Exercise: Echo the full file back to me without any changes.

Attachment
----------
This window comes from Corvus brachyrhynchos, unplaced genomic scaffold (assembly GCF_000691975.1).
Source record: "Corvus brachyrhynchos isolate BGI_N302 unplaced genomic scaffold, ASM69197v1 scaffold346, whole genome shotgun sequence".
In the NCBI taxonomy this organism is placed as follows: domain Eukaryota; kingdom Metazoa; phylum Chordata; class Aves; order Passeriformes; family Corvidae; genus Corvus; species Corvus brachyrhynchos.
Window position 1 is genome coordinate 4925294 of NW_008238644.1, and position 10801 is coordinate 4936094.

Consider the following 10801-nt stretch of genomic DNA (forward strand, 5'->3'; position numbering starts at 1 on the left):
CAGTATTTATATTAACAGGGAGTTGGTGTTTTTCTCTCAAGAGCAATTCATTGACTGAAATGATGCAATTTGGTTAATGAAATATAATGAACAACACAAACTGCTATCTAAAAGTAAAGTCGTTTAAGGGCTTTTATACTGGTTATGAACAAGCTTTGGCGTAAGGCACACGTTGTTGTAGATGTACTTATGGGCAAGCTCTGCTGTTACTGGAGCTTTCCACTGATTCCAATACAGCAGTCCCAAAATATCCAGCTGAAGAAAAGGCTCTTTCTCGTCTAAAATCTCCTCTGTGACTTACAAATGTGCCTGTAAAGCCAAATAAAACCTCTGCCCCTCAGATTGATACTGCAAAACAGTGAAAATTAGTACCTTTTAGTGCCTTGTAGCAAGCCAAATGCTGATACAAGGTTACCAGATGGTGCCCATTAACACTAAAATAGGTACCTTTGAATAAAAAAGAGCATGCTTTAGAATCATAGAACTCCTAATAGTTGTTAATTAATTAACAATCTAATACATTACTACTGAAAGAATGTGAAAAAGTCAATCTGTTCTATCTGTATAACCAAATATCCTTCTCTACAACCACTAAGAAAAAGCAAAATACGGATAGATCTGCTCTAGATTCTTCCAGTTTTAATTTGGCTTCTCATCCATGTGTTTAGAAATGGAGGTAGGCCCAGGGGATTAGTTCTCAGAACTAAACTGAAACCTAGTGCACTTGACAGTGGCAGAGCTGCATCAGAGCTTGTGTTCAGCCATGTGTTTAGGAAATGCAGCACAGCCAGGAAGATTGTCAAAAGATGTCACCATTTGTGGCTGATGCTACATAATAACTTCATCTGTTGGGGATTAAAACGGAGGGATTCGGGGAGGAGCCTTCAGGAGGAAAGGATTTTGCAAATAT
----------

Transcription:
This window comes from Corvus brachyrhynchos, unplaced genomic scaffold (assembly GCF_000691975.1).
Source record: "Corvus brachyrhynchos isolate BGI_N302 unplaced genomic scaffold, ASM69197v1 scaffold346, whole genome shotgun sequence".
In the NCBI taxonomy this organism is placed as follows: domain Eukaryota; kingdom Metazoa; phylum Chordata; class Aves; order Passeriformes; family Corvidae; genus Corvus; species Corvus brachyrhynchos.
Window position 1 is genome coordinate 4925294 of NW_008238644.1, and position 10801 is coordinate 4936094.

Consider the following 10801-nt stretch of genomic DNA (forward strand, 5'->3'; position numbering starts at 1 on the left):
CAGTATTTATATTAACAGGGAGTTGGTGTTTTTCTCTCAAGAGCAATTCATTGACTGAAATGATGCAATTTGGTTAATGAAATATAATGAACAACACAAACTGCTATCTAAAAGTAAAGTCGTTTAAGGGCTTTTATACTGGTTATGAACAAGCTTTGGCGTAAGGCACACGTTGTTGTAGATGTACTTATGGGCAAGCTCTGCTGTTACTGGAGCTTTCCACTGATTCCAATACAGCAGTCCCAAAATATCCAGCTGAAGAAAAGGCTCTTTCTCGTCTAAAATCTCCTCTGTGACTTACAAATGTGCCTGTAAAGCCAAATAAAACCTCTGCCCCTCAGATTGATACTGCAAAACAGTGAAAATTAGTACCTTTTAGTGCCTTGTAGCAAGCCAAATGCTGATACAAGGTTACCAGATGGTGCCCATTAACACTAAAATAGGTACCTTTGAATAAAAAAGAGCATGCTTTAGAATCATAGAACTCCTAATAGTTGTTAATTAATTAACAATCTAATACATTACTACTGAAAGAATGTGAAAAAGTCAATCTGTTCTATCTGTATAACCAAATATCCTTCTCTACAACCACTAAGAAAAAGCAAAATACGGATAGATCTGCTCTAGATTCTTCCAGTTTTAATTTGGCTTCTCATCCATGTGTTTAGAAATGGAGGTAGGCCCAGGGGATTAGTTCTCAGAACTAAACTGAAACCTAGTGCACTTGACAGTGGCAGAGCTGCATCAGAGCTTGTGTTCAGCCATGTGTTTAGGAAATGCAGCACAGCCAGGAAGATTGTCAAAAGATGTCACCATTTGTGGCTGATGCTACATAATAACTTCATCTGTTGGGGATTAAAACGGAGGGATTCGGGGAGGAGCCTTCAGGAGGAAAGGATTTTGCAAATAT